CONTACT: Sissel Schroeder, and Kelly Tyrrell,, 608-262-9772


LAKE MILLS, Wis. – Gavin Ketterman was really excited about the animal bones. But he was also really excited about the tools.

That’s because at age 12, he is thinking hard about what he wants to be when he grows up, which means he really enjoyed his field trip to Aztalan State Park with the rest of his 6th grade peers at Fort Atkinson Middle School on a recent May morning.

“I got to find out about what kind of grades you’re supposed to get to be an archaeologist, because I kind of want to be one,” he said.

What he and 200 of his classmates experienced on this school trip to Aztalan, a prehistoric Native American site located in nearby Lake Mills, was a walk through some of the most critical elements of an archaeological excavation. Four stations set up throughout the park allowed them to learn more about how archaeology is conducted there, from the very people who do it.

That’s because every few summers, Aztalan State Park becomes an active archaeological site when University of Wisconsin-Madison Professor of Anthropology Sissel Schroeder leads an undergraduate field school there, with the goal of better understanding those who lived at Aztalan nearly 1,000 years ago.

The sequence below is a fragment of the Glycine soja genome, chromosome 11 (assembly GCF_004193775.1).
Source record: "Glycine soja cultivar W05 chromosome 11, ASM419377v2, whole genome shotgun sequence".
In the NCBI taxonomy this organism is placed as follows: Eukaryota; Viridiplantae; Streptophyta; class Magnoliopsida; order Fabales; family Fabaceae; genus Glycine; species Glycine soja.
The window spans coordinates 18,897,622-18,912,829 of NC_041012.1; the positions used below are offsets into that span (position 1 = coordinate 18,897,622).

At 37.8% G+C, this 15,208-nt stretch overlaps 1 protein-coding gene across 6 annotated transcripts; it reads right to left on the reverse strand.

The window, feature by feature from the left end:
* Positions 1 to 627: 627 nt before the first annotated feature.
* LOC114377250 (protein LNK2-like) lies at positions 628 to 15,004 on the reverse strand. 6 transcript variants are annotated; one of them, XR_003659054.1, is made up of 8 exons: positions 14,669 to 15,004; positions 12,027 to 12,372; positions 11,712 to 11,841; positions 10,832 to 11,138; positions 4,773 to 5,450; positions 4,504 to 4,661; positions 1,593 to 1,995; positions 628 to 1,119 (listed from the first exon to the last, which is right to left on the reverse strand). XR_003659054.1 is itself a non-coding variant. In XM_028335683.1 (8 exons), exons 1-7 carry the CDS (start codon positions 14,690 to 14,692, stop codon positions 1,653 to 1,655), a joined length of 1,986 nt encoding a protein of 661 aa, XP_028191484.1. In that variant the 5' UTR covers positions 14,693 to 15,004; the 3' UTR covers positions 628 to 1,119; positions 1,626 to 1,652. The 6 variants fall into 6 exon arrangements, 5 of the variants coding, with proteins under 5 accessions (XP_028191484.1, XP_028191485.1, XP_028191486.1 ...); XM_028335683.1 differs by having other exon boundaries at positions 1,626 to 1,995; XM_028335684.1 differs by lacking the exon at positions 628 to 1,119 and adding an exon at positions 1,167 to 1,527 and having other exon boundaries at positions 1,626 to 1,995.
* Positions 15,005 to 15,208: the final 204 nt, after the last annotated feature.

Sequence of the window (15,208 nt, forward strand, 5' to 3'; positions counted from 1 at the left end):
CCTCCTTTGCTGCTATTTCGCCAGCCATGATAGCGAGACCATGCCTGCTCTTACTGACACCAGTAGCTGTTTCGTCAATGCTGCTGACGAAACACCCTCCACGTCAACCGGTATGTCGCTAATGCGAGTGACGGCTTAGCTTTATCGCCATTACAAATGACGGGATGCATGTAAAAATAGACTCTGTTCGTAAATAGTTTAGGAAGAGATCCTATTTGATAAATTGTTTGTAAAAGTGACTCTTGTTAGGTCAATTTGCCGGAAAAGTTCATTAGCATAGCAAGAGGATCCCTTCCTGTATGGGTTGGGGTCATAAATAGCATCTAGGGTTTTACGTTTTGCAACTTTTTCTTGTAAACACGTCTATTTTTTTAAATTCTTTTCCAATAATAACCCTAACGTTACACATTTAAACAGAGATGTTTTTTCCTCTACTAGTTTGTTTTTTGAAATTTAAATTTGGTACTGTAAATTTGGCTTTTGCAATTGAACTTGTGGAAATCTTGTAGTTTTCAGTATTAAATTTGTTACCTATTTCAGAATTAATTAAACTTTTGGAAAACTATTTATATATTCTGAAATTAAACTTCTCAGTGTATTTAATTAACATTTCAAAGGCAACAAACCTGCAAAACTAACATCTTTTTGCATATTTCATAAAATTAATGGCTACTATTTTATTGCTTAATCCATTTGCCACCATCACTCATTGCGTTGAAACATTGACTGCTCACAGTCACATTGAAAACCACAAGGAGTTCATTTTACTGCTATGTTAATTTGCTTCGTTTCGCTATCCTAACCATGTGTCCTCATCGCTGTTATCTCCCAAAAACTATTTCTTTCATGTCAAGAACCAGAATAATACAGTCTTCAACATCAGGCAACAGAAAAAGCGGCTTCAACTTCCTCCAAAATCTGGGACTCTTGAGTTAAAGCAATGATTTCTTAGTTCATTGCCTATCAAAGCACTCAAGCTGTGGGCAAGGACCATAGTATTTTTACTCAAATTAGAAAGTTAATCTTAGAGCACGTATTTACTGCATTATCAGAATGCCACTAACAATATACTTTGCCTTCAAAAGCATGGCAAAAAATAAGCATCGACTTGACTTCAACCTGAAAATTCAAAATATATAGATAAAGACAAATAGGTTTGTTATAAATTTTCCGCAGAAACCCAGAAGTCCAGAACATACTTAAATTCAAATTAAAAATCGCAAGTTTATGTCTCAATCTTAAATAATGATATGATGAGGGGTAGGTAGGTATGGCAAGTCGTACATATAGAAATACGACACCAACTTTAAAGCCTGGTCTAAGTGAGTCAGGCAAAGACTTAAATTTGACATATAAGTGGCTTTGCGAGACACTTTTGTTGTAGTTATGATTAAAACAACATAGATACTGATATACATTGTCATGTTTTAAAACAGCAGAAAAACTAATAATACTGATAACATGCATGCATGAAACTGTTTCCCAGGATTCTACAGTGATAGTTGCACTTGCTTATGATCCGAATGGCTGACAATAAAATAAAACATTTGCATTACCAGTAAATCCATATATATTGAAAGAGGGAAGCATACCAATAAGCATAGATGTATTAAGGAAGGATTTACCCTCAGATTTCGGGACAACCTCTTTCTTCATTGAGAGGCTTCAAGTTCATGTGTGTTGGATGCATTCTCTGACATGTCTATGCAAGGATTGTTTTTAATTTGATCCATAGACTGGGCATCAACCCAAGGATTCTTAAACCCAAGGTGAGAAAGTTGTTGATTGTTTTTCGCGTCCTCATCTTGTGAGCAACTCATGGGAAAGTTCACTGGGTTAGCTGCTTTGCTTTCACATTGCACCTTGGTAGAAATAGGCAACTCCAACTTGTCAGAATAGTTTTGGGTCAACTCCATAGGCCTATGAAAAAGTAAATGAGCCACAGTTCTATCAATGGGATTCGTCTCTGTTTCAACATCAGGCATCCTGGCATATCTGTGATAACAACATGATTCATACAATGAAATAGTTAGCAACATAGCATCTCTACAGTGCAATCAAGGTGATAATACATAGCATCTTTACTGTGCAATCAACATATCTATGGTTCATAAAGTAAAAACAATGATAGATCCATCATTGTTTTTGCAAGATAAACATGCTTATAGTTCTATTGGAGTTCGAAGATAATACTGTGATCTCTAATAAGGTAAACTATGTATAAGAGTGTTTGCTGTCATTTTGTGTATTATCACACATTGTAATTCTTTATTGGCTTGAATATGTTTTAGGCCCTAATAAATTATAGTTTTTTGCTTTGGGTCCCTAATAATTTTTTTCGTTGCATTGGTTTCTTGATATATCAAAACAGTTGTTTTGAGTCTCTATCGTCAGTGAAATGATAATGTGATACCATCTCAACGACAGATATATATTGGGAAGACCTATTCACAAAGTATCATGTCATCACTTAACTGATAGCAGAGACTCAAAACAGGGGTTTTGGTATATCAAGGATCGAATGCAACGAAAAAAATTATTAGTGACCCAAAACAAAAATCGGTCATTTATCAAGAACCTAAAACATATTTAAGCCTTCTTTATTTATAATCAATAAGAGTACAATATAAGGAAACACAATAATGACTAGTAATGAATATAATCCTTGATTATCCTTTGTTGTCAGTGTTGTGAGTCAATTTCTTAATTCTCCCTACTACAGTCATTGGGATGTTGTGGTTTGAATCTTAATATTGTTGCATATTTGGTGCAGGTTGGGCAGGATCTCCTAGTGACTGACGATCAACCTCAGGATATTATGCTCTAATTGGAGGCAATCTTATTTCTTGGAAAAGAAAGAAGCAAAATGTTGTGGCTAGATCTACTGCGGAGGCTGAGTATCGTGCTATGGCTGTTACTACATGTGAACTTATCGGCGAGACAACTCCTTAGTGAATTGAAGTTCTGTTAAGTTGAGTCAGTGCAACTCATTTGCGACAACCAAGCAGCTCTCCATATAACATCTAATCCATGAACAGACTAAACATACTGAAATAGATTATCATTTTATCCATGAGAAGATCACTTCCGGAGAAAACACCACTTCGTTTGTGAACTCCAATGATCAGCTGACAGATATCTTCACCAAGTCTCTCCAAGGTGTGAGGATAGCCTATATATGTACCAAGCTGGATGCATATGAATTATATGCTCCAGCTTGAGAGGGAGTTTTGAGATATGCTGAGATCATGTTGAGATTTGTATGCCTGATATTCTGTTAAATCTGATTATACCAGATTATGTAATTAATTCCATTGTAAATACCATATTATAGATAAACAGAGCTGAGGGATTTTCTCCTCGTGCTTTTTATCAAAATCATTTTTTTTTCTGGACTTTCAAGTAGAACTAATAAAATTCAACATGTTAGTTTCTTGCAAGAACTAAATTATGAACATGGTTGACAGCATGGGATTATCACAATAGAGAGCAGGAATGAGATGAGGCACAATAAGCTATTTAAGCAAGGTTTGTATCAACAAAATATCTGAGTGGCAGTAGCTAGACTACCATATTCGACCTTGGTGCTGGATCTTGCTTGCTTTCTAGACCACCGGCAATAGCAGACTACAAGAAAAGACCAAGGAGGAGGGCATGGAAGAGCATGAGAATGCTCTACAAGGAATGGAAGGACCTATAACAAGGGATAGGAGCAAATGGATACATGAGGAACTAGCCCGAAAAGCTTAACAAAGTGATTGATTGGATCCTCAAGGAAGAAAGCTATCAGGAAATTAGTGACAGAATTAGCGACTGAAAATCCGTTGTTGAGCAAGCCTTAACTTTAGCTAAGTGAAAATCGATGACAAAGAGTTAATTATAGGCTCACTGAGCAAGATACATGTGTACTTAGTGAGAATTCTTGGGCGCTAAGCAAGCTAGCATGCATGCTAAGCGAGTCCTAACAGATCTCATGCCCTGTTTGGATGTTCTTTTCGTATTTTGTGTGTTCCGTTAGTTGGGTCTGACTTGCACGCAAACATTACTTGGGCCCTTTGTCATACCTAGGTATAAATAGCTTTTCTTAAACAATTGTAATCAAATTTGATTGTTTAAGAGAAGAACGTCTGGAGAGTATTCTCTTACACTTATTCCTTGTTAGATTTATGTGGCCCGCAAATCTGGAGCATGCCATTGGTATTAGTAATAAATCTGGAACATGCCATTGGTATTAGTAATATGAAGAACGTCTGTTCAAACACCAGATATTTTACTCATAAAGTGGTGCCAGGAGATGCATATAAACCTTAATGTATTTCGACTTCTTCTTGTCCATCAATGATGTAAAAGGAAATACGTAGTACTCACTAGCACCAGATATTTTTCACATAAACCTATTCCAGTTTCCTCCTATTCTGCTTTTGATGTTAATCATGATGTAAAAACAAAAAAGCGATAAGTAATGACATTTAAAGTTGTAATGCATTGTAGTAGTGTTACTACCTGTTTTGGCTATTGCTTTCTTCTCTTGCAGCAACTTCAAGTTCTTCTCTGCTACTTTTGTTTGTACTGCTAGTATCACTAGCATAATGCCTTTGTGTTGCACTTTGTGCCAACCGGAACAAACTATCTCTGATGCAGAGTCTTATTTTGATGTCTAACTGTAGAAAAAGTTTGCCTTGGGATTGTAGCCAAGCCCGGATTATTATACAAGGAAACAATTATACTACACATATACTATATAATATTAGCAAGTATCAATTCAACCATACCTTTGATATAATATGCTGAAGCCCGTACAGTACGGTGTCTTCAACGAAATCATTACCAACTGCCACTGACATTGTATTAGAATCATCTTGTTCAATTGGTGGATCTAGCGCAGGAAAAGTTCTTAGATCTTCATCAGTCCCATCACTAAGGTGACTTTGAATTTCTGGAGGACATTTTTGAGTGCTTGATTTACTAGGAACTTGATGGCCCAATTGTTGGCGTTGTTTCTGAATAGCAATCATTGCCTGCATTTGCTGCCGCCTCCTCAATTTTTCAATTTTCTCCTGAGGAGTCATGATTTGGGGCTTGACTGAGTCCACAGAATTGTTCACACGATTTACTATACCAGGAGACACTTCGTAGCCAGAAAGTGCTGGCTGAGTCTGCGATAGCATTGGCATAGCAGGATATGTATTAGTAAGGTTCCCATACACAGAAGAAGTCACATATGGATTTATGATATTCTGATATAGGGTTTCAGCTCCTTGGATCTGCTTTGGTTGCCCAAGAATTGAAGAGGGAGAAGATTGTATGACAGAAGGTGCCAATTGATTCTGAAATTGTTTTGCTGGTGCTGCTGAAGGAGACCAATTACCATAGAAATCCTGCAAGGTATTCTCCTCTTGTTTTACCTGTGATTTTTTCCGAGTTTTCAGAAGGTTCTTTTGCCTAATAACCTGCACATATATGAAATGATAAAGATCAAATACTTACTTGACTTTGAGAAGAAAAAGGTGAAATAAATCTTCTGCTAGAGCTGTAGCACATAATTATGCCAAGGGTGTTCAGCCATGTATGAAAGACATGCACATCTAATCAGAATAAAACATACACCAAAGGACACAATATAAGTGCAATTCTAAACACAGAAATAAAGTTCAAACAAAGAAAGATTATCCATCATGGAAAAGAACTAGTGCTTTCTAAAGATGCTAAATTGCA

In 2015, Schroeder and her colleagues were awarded a Baldwin Wisconsin Idea Endowment Project Grant to help involve the public in the archaeological exploration of Aztalan. It has also given Schroeder’s students the chance to communicate with the public about the science of archaeology and the history of the site.

The project has also funded the development of a statewide, K-12 science and social studies curriculum by project assistant and graduate student Linda Orie. Designed around archaeology, it is being piloted in partnership with Fort Atkinson Middle School. Orie formerly taught middle school science in the Menominee Nation and is herself a member of the Oneida Nation.

The Fort Atkinson visit in late May was part of a series of lessons the students received this year around Aztalan and its people, the practice of archaeological excavation, and the history of the site located not far from home. It provided a hands-on experience to complement their multiple in-class visits from Orie and recent former lab manager Sarah Taylor, who completed Schroeder’s field school in 2016.

“It’s a treat to be the fun thing they get to do,” says Orie. “It’s a novelty and that’s so important for the kids. It’s a breath of fresh air for the curriculum.”


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